Where have all the good fries gone? New dorm diner gets served some negative feedback

by Beacon Staff • October 11, 2006

The building, which houses the new Max Mutchnick Center, includes meeting rooms, offices for student run organizations, a state of the art gymnasium complete with on site broadcasting equipment and a new diner.,When the Piano Row residence hall opened this semester, returning students were excited to hear about what the new building had to offer them.

The building, which houses the new Max Mutchnick Center, includes meeting rooms, offices for student run organizations, a state of the art gymnasium complete with on site broadcasting equipment and a new diner.

But not all students are pleased with what the new dining facility is serving up.

"I don't like how it's set up," says freshman acting major Charlotte Jussino.

"The entrance is an inconvenience and it's just confusing. People don't even know it's an entrance. I think that they need more variety. I'm getting really tired of having pasta every night."

In an attempt to replace the dining facilities that were lost as a result of the college's relocation process (the Zero Marlborough Diner was closed when the West Side residences were sold last year), architects for the Piano Row project included plans for a new diner.

It wasn't ready for student use, however, when the residence halls were officially opened in the fall for new and returning students.

"The opening of the diner was delayed due to architectural problems," said Dave Dannells, director of Dining Services.

The delayed opening of the diner , however, helped in the decision for Dining Services to offer a new meal plan option to students.

"It is my understanding that students were looking for more flexibility," Danells said. "We decided to add a new meal plan with more board bucks and less meals to accommodate the requests."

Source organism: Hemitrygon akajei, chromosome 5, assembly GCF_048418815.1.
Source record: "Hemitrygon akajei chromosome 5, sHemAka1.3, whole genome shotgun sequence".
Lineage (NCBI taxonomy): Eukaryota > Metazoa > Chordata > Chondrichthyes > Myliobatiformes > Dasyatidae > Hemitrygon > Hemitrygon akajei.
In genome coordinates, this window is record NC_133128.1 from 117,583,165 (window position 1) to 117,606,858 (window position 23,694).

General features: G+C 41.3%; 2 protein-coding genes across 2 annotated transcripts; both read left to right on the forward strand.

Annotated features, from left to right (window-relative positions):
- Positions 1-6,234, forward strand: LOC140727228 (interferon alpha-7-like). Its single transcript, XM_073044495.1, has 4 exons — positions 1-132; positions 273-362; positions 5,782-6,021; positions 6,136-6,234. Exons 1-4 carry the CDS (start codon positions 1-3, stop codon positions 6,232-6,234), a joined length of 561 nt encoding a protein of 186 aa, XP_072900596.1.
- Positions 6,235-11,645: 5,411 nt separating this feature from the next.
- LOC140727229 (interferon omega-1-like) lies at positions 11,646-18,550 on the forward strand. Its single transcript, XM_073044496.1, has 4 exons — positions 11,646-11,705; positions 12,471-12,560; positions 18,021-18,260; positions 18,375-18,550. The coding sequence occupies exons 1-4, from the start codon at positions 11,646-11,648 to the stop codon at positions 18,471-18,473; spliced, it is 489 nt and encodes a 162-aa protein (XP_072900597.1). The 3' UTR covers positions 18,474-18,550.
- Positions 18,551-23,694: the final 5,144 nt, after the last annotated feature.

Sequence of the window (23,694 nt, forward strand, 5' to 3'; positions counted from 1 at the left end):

With the new "Flex Plan" students receive more Board Bucks ($650) and a smaller number of meals (110) during the course of a semester.

This allows students to eat either in the Dining Hall, which deducts meals directly from their ID cards or at the new Piano Row diner, which accepts Board Bucks or cash.

Unlike the dining hall where one swipe of a card allows an all-you-can eat (and stuff in Tupperware) smorgasbord, food in the diner is purchased individually with each item set at its own set price.

The other two meal plans either give students 14 meals per week and 100 Board Bucks (Weekly Meal Plan) or 158 meals per semester and 350 Board Bucks (Block Meal Plan).

Although the addition of a new meal plan is an improvement, students are still having trouble warming up to the new diner.

Sarah Hughes, a sophomore writing, literature and publishing major, says there are still a few things she misses about Zero Marlborough.

"I liked the atmosphere and the people who worked there. They chatted with you, they joked with you," she says. "The new diner has huge walls and is separated into two rooms. There's a loss of connection to other people there."

Hughes, a member of Earth Emerson, is also concerned about the lack of recycling options available in the diner.

"I haven't seen a recycling bin in the new diner," she said. "This is a green building and they sell bottled drinks. They should have recycling facilities available in the diner."

Also a vegetarian, Hughes finds the new menu unappealing as well.

"At the new diner, especially for vegetarians, they only have a few pre-made veggie paninis to offer. If you don't like that, there's not much else for you," she said. "The new diner has the potential to be as adored as the old one. They just need to offer more options, and take into consideration the diet habits of the students who go to Emerson."

Danells said he couldn't agree more.

He encourages students to voice their opinions because that's how changes are made.

"The menu was designed to create variety and can be flexible based on student feedback," he said. "I encourage students to email their suggestions to us."

According to Danells, a suggestion box will soon be implemented in the diner where students can submit their ideas and requests for change.

Danells claims this method of feedback, where students submit their suggestions on comment cards located in the dining areas, has worked in the past to make changes and can work again.

But it all depends on how involved the students plan to be on shaping this new diner into something that they will love.

Have a suggestion for the diner? E-mail foodservice@emerson.edu.